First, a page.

This story is posted by Dorothy Griffith from Canada, who together with her husband Gordon Fraser, came to Tchey School to teach sewing and build some desks, respectively. This is Dorothy’s account of her time with the students in her Sewing Class.
“I hear and I forget. I see and I remember. I do and I understand”
“I understand, T’Cha”. These are the three little words I have listened for while teaching these past six weeks. When I first began, I wondered how I would ever manage…me, speaking literally no Khmer, trying to teach hand sewing, mending and embroidery to forty students who spoke little or no English. That’s where Pove, our tuk-tuk driver came in. During the first couple of weeks, Pove taught me the Khmer words for needle, thread, left hand, right hand, and more. My imperfect pronunciation, combined with gesturing and lots of one-on-one demonstration got us through.
In the last six weeks, not only have we come to understand each other, we have come to communicate in the secret language of ‘sewing by showing’. We started with basic mending. which included how to repair a torn seam, how to hem, how to make a buttonhole and sew on buttons. During these first few weeks, the students applied their new skills by making a trinket bag with finger crochet drawstring, a bookmark complete with yarn tassel, a fabric ponytail holder, and a fabric ball. The ball was the biggest hit, and we spent the last part of that class tossing balls, laughing and learning how to juggle.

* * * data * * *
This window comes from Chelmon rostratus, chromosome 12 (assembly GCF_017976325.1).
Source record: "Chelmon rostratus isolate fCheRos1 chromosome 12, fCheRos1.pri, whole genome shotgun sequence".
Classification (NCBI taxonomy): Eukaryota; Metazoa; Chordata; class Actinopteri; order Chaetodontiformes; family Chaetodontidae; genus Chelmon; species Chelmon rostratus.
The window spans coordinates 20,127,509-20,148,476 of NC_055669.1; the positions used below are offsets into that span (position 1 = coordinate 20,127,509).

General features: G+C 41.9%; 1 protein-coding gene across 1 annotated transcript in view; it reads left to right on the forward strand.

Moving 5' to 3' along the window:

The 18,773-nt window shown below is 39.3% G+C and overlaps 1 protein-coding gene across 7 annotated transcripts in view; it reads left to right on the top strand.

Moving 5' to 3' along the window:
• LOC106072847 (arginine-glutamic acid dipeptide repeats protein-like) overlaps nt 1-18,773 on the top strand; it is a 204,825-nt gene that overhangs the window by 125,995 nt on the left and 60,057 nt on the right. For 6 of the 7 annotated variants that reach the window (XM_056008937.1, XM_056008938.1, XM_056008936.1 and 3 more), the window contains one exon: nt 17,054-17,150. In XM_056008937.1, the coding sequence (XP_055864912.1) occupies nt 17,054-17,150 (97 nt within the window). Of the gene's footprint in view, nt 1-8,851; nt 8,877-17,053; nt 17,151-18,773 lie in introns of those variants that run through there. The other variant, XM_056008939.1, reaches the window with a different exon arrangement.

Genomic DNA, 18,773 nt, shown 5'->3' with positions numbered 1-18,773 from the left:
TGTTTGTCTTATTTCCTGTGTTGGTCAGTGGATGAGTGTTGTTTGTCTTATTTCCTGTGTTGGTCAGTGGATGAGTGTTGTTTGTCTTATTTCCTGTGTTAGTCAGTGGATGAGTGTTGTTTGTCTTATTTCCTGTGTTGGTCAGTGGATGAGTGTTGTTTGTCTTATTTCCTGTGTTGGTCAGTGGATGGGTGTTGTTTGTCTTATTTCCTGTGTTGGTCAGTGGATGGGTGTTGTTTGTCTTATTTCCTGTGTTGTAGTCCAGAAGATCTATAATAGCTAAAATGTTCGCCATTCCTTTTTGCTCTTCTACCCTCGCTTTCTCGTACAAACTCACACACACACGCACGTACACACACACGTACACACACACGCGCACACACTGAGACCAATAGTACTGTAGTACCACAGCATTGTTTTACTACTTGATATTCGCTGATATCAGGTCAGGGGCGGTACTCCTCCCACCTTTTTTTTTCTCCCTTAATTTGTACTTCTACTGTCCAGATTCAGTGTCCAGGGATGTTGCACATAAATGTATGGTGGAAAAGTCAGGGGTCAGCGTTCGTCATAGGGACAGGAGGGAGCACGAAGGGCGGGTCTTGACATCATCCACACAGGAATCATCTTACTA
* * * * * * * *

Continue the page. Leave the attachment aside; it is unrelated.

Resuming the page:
Once beyond basic stitches, I began to teach them embroidery, which is what they all had been so patiently waiting for. Each student was given a complete sewing kit, including measuring tape, scissors, needles, twelve spools of brightly colored thread, and fabric to make a drawstring bag to hold their treasures. This is where their true creativity and talents shone. In the following days, they returned to class with bags embellished with their names, scenery, flowers, hearts, and… “I love Dorothy”. I was truly touched.
During the past 2 weeks, they’ve learned a dozen or more fancy embroidery stitches, and now, in our last week, to bring all their skills together, they are constructing their final project, chosen unanimously – a school bag with a shoulder strap. Although the basic bags will be sewn together, with four days left to go in my class, I probably won’t get to see them decorated and embroidered. They’ve got a lot of thread, and a lot of surface area to let their creativity shine. I’ve told them to go wild – to make this project their best – and I know they will.
These are among the most imaginative and eager students I have ever met. Whenever I’ve given them a project, they have always surpassed my expectations. Without question, some of them produce even finer work than their teacher. I am so proud of them all!